An Indirect Approach?

Peace in the Middle East will not be won on the West Bank.

by Victor Davis Hanson

National Review Online

Since the time of the Greeks a hallmark of Western military practice has been the tendency to seek out an enemy, and then through superior discipline, shock, and technology, to smash him — thus obtaining victory through the destruction of his forces on the field of battle. From Alexander the Great to Napoleon, the idea was that head-on victories, in daylight and without guile, would alone lead to strategic resolution.

Sometimes, of course, critics objected that such hammer blows were too costly a method of defeating an enemy. In rare cases, especially against less traditional foes, shock attacks merely achieved tactical victory without ensuring the strategic defeat of the enemy and with it the end of his will to resist.

In short, unimaginative slugging-it-out with other Western armies often could lead to something like Antietam or Verdun, while sending massed columns against non-traditional nomads, skirmishers, or infiltrators could end in ambush, attrition, or exhaustion, as Crassus, General Westmoreland, or Ariel Sharon (in Lebanon)would attest.

In response to the butcher’s bill of face-to-face battle, a number of innovative generals — including Epaminondas, Frederick the Great, Sherman, or Patton — sought speed, ruse, or maneuver to avoid or at least augment decisive battle. They preferred instead either to outflank the enemy or to attack him at his rear to erode support at the front. For all the brilliance of Ulysses S. Grant, his death grip on Lee’s army of Northern Virginia did not quite win the Civil War — until a grim Sherman romped through Georgia and the Carolinas and caused economic disruption, troop desertion, and general despair among Confederates, who sensed that a massive army of the West was on the loose at the rear. Freeing the helots in the Laconian heartland, not simply defeating the Spartans at Leuctra, finished Sparta.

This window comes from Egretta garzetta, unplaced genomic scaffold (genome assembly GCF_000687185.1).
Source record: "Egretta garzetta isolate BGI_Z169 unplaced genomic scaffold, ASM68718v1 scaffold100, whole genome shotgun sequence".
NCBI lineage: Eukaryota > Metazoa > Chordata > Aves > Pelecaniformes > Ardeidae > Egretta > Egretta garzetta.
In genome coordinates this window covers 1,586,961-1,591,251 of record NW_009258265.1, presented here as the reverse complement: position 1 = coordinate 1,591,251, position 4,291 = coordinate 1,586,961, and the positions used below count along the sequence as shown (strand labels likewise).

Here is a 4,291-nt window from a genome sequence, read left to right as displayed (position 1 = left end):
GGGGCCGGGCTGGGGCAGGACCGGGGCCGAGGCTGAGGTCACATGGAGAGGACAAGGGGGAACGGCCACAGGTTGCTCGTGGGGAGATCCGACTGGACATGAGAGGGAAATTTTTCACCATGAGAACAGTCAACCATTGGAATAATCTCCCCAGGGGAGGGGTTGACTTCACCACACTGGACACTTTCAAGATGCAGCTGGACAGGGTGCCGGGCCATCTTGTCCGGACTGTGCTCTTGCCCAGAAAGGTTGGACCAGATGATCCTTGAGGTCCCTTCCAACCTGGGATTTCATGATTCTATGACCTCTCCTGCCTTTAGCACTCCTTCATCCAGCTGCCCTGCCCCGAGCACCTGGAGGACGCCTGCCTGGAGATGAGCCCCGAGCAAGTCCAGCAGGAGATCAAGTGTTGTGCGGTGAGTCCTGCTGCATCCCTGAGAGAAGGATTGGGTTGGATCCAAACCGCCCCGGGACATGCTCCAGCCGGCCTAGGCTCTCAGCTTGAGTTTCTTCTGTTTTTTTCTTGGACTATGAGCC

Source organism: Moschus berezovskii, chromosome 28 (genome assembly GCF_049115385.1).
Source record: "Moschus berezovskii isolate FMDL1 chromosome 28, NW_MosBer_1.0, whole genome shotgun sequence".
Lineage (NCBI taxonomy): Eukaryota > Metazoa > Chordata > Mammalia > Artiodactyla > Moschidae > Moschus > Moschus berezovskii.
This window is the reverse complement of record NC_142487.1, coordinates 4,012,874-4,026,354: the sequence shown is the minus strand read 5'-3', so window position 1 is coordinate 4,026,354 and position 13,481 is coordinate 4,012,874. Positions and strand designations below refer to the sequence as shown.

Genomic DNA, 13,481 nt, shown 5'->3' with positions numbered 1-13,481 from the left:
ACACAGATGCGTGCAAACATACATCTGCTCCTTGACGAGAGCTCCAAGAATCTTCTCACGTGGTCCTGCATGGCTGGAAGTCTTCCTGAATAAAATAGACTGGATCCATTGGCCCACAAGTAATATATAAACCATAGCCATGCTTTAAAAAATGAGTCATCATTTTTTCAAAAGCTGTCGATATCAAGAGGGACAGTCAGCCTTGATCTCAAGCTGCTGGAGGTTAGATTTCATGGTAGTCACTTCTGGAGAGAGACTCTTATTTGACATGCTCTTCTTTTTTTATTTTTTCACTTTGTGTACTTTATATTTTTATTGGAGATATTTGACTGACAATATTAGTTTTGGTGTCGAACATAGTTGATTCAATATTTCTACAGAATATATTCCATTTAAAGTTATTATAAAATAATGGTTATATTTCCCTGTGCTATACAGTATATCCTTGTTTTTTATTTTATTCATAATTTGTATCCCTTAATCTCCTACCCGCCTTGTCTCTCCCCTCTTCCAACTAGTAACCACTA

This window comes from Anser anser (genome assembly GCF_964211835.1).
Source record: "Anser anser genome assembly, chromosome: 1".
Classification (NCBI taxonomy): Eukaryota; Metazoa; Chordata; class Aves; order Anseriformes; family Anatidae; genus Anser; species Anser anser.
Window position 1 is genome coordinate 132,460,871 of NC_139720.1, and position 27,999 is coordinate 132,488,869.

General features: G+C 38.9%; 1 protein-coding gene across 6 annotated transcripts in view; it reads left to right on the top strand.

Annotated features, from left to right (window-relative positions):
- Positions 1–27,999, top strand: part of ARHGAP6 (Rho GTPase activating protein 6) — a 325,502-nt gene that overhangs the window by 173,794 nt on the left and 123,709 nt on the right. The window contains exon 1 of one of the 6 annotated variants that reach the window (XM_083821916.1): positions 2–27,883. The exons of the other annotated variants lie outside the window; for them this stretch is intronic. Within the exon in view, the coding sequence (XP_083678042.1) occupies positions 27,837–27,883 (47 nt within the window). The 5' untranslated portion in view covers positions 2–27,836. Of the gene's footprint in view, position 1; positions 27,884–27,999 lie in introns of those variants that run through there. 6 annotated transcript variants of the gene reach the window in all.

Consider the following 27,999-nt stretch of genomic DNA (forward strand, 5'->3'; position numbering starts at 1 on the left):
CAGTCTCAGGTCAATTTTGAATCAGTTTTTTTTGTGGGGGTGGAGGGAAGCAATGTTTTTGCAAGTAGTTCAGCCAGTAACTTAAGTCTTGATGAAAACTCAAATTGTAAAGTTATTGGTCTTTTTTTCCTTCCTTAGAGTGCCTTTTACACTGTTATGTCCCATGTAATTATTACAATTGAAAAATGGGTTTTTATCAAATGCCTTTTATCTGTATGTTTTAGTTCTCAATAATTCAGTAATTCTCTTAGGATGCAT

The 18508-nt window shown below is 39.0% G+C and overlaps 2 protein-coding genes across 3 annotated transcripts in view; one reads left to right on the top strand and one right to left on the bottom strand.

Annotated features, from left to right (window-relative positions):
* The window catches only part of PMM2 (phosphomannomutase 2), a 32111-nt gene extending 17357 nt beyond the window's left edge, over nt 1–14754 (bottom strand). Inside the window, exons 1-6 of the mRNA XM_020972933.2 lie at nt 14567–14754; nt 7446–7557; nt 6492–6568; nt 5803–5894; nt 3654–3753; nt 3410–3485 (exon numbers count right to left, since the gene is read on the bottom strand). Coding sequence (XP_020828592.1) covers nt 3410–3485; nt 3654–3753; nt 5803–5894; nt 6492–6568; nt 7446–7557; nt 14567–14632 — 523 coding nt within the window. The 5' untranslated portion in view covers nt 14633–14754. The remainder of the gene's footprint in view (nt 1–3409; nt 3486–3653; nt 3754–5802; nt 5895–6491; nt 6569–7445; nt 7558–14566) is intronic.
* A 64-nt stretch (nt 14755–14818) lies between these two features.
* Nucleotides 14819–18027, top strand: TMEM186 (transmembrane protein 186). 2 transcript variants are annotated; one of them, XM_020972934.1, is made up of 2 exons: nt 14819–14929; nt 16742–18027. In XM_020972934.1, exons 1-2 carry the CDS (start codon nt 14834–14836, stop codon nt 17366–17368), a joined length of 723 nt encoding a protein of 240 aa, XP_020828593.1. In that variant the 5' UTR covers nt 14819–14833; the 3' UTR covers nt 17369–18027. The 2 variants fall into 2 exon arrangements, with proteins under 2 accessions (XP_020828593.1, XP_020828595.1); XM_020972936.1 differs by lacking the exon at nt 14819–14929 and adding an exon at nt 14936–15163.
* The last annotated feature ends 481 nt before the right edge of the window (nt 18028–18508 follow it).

In some sense, what we are just now witnessing in the Middle East is the emergence of a strategic version of what the military historian B. H. Liddell Hart once labeled “the indirect approach.” After five bloody wars (1947,1956, 1967, 1973, and 1982), no Arab army dares any more to confront the Israeli Defense Forces head-on. In the past half-century, too many Arab conscripts have died trying. There is no longer a Soviet Union to bail out failed offensives as they were about to degenerate into abject routs. The technological revolution of the last 20 years — drones, GPS-guided bombs, new breakthroughs in armor and smart rockets — has only widened the gulf between Israel and its opponents. I wish I could attribute the absence of any conventional Arab offensive in the last 20 years to a change of political climate or a willingness to abide by past accords. But unfortunately it is more likely that the Egyptians or Syrians concluded that the next time their tanks headed to Tel Aviv, there was nothing stopping the counterassaults from ending up in downtown Cairo or Damascus.

Nevertheless, tactical victory and military dominance have not yet led to strategic victory. Israel, it is true, is relatively safe from conventional enemies, but not from suicide bombers, assorted terrorists, and the exhausting Intifada. Its enemies wisely turned to an asymmetrical, postmodern struggle in which the Arab world and Europe — thanks to the global media, political calculation, Western postcolonial guilt, fear of terror, oil worries, and old-fashioned anti-Semitism — would reinvent killers into freedom fighters. Meanwhile, the Palestinian street adopted a sort of nihilism that their own ongoing wretchedness was worth it if at least a modicum of the same misery might be imparted to the Jews.

In this new rope-a-dope strategy, what good are some of the worlds’ best pilots and tankers when their enemies do not attack in armored columns or aircraft sorties, but as killers shooting from the sanctuary of houses and women with bombs strapped inside their shawls?

In short, while the war will not be lost along the West Bank, it still will not quite be won there either, since neither armed action nor peace processes will restrain all the Palestinian terrorists and killers. Under any agreement, a no-nonsense Sharon can do his part by controlling Israeli extremists in a manner impossible for any present Palestinian leader.